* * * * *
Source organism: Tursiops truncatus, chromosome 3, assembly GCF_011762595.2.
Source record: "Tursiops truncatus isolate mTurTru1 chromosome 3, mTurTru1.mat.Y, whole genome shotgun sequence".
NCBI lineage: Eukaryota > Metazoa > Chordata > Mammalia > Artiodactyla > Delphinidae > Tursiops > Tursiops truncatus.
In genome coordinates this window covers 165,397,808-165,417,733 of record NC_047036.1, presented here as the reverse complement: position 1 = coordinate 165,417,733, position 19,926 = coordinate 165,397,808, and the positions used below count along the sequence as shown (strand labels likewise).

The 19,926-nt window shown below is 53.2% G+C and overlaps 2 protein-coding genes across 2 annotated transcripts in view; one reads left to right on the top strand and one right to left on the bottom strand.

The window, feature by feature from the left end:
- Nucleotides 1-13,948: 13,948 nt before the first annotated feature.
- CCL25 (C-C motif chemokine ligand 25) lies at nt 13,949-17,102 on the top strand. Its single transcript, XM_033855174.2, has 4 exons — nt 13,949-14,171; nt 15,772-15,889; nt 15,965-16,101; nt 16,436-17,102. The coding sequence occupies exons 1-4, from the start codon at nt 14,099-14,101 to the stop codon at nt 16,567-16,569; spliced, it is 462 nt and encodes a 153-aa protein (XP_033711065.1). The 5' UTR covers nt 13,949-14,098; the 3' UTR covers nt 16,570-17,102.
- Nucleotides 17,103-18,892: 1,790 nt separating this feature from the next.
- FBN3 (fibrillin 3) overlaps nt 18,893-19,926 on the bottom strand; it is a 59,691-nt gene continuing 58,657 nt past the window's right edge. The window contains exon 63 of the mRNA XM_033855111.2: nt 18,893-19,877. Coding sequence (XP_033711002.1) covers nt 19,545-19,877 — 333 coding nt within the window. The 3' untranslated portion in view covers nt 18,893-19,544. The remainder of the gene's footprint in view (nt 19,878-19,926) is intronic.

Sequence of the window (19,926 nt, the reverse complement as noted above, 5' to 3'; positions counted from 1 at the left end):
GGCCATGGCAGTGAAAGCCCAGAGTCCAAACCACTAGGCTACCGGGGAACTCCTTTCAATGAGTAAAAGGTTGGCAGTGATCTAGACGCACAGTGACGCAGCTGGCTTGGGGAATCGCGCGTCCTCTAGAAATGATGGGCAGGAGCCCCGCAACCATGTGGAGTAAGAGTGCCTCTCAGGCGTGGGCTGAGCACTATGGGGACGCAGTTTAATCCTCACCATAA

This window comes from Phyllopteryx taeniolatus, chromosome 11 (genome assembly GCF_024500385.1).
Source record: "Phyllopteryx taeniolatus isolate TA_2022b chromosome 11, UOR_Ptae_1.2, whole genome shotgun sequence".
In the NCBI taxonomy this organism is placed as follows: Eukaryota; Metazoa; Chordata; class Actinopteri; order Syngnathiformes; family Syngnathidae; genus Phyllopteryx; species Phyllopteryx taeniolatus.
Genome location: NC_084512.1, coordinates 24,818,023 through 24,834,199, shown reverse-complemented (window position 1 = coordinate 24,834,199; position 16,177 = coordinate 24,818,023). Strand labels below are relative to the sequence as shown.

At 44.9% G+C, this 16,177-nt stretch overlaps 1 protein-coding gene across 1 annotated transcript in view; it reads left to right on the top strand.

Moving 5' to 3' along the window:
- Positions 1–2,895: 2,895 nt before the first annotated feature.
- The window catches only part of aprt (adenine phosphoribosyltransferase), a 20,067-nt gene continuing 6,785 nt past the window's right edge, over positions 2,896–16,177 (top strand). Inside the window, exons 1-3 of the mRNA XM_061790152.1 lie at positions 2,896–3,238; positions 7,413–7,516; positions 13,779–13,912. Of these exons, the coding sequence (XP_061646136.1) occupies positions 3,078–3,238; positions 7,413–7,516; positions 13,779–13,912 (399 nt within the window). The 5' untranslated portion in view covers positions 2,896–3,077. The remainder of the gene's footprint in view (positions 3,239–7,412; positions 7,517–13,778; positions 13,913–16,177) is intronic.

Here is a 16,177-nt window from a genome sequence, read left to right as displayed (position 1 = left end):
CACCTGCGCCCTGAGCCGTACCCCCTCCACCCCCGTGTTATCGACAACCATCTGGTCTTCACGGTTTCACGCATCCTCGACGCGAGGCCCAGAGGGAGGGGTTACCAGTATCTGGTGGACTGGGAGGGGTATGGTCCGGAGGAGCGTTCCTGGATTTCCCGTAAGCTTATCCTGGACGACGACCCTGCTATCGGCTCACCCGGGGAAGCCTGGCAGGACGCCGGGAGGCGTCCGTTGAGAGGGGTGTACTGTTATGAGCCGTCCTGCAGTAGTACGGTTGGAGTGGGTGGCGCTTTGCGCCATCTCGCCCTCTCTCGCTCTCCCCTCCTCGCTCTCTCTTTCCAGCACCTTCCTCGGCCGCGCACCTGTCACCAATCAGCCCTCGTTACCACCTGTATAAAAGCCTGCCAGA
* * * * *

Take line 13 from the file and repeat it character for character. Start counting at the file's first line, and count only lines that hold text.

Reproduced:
This window comes from Phyllopteryx taeniolatus, chromosome 11 (genome assembly GCF_024500385.1).